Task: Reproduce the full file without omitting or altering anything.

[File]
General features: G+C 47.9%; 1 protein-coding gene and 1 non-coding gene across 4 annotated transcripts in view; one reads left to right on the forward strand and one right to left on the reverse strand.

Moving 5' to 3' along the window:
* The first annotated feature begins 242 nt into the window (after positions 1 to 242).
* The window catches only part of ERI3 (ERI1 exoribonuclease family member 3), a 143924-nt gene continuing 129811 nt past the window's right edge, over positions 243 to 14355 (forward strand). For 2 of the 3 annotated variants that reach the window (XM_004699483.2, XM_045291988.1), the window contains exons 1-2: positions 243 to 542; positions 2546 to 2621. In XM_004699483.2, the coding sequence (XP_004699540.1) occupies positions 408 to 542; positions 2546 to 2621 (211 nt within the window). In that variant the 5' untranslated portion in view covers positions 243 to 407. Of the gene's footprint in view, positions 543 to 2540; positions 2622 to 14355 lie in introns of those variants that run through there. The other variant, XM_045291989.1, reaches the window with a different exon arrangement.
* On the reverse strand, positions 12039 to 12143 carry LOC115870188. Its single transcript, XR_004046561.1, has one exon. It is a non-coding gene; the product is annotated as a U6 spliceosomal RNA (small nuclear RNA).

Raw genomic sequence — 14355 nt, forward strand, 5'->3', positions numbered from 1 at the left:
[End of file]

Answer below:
General features: G+C 47.9%; 1 protein-coding gene and 1 non-coding gene across 4 annotated transcripts in view; one reads left to right on the forward strand and one right to left on the reverse strand.

Moving 5' to 3' along the window:
* The first annotated feature begins 242 nt into the window (after positions 1 to 242).
* The window catches only part of ERI3 (ERI1 exoribonuclease family member 3), a 143924-nt gene continuing 129811 nt past the window's right edge, over positions 243 to 14355 (forward strand). For 2 of the 3 annotated variants that reach the window (XM_004699483.2, XM_045291988.1), the window contains exons 1-2: positions 243 to 542; positions 2546 to 2621. In XM_004699483.2, the coding sequence (XP_004699540.1) occupies positions 408 to 542; positions 2546 to 2621 (211 nt within the window). In that variant the 5' untranslated portion in view covers positions 243 to 407. Of the gene's footprint in view, positions 543 to 2540; positions 2622 to 14355 lie in introns of those variants that run through there. The other variant, XM_045291989.1, reaches the window with a different exon arrangement.
* On the reverse strand, positions 12039 to 12143 carry LOC115870188. Its single transcript, XR_004046561.1, has one exon. It is a non-coding gene; the product is annotated as a U6 spliceosomal RNA (small nuclear RNA).

Raw genomic sequence — 14355 nt, forward strand, 5'->3', positions numbered from 1 at the left: